Friday, May 25, 2007

Vienna - Vast, Variable and Voluptuous

From the mighty Hapsburg Empire, once second in size only to the Russian Empire in the whole of Europe, Austria's missteps and the ensuing political realities have downsized the country into a virtual European backwater. With a population of eight million (about the same as North Carolina), this now landlocked country, slightly larger than the state of Maine, boasts a capital city, Vienna, that is the size of Houston and is home to a quarter of the population. While its former territories currently have a collective population of nearly 80 million, Austria today, is marginalized as the 115th largest country by land area with an economic output that falls between those of Norway and Greece.
But, what of Vienna? Nine hundred years in the making, many of them spent as a major player in Europe with lands extending from Spain to Hungary, the capital city was fittingly decked out. There are so many big attractions - museums, parks, palaces, churches, civic buildings, cultural centers, architectural wonders, a new, sleek business center and more - one could spend a month there and still have lots to see. Of course, for a couple of Philistines like us, a days hike and it was all over. However, because the city is so large and diverse it would seem prudent to thoroughly study a couple of guidebooks, select items of interest and then develop a schedule if one was contemplating a visit there.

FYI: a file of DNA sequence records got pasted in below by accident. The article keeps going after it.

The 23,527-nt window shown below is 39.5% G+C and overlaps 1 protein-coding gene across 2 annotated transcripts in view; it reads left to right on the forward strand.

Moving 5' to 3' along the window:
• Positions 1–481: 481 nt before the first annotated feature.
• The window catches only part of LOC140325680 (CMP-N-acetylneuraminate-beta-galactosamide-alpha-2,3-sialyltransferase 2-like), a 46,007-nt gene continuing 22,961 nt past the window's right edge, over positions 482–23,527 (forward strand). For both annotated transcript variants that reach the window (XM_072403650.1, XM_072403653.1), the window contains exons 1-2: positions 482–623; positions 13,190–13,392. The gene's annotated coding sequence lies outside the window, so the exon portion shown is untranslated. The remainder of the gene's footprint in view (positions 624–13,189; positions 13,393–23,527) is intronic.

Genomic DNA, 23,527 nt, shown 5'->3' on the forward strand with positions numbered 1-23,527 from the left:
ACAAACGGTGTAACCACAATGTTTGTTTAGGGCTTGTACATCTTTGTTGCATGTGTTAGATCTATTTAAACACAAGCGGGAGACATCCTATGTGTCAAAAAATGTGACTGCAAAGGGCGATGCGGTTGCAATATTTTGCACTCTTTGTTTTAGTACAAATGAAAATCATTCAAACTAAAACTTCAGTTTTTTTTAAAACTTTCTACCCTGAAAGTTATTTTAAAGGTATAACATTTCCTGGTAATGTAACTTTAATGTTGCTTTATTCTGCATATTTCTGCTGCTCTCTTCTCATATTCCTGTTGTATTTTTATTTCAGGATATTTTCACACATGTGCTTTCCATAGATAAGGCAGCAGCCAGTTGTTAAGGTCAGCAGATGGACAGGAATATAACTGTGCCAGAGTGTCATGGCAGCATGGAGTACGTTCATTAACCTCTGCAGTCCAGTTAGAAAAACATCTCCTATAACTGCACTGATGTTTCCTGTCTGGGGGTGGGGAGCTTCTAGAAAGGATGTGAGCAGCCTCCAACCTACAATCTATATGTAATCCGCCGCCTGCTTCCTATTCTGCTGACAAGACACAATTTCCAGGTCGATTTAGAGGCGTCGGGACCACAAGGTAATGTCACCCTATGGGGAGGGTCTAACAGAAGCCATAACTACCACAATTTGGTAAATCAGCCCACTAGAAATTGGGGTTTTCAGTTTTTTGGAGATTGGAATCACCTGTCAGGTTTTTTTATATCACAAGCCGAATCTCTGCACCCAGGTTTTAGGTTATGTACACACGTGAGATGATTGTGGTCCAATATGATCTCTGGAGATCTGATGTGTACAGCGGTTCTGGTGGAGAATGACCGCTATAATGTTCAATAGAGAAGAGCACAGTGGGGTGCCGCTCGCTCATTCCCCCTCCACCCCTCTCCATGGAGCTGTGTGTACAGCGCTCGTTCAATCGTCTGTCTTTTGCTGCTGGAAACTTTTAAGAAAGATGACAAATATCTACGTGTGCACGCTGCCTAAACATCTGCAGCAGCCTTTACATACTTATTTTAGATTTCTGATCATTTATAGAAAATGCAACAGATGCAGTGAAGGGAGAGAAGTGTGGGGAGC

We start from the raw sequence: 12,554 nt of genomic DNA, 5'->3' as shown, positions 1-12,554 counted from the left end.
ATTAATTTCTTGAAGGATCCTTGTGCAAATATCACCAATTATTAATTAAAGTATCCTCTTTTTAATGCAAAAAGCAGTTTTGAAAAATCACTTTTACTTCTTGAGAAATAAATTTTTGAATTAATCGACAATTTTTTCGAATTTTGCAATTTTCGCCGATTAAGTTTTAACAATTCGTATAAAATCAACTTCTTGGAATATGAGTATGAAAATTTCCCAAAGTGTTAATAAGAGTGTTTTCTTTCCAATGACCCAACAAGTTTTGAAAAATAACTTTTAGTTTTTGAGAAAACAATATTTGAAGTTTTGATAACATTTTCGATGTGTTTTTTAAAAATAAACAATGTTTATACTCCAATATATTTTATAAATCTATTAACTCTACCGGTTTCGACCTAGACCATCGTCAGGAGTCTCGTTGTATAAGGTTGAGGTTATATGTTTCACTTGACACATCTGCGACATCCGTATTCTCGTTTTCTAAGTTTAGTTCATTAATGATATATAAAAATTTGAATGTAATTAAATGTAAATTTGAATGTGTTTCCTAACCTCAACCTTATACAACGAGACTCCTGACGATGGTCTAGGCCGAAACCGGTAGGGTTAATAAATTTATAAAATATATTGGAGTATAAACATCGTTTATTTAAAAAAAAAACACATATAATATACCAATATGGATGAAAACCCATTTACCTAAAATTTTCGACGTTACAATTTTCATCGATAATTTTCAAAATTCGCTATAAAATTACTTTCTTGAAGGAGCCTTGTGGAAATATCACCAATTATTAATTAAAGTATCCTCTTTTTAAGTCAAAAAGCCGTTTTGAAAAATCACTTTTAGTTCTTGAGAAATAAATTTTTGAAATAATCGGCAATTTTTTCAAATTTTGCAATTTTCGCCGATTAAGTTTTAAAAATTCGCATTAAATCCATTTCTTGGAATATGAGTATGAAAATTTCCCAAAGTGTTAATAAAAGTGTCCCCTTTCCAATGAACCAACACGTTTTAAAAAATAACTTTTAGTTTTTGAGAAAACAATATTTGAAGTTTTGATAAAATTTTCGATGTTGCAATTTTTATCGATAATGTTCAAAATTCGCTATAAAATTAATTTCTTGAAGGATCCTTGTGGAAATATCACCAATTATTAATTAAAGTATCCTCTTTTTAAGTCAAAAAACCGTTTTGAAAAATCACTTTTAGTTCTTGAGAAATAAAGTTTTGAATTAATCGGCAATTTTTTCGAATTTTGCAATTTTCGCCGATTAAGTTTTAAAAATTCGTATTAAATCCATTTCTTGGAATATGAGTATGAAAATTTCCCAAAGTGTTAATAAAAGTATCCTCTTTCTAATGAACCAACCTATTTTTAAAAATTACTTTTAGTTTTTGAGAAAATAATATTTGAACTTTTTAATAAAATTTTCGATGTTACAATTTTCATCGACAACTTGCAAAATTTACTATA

So much for vast and varied, but what about voluptuous. From first setting foot on mainland Europe, it came as quite a surprise to find that there are still two genders, male and female, just like we used to have here. Europe, thankfully, has not succumbed to the Women's Lib Pop Culture lunacy, espoused by Germaine Greer and the double-baggers in the 1960's, with quite the same literal slavishness as appears to be the case in the USA. Most social settings in current America - shopping, working, gardening, sports, partying - all appear to have gone unisex with graceless sweat suits, jeans, T shirts, sneakers, body piercings and baseball caps being the universal wardrobe. Chivalry now demands splitting the check on a date rather than the "sexist" act of giving up a seat for a lady and heaven help those sensitivity-challenged individuals who wantonly "harass" others by offering a compliment. Humbug! Dresses, frocks, skirts, blouses, sweaters, hose and becoming hair styles are still to be seen in European cities. This has the dual benefits that firstly, mens crotches appear not to have sunk to the level of their knees, as seems so often to be the case here judging by the predominance of the five-sizes-too-large pants style, and secondly, it is possible to tell the sexes apart without a medical examination. Score one for anatomy! That being clarified, Vienna seemed to the apex of the trip as far as the quantity and quality of promising looking ladies was concerned. Now, what were we talking about... Vienna has no significant hill to showcase attractions on and it outgrew the original walled area back in the nineteenth century. At that point a ring road was built around the city to provide additional space for museums, palaces, the Opera, various parks and gardens and additional churches. In the last quarter of the twentieth century, UNO Park was built just across the Danube and these modern, curvy buildings further increase the size of the city. We confined ourselves to the old city and the ring road and ignored fabulous edifices such as the Belvederes and the Schonbrunn Palace, with their expansive, immaculate gardens and lakes.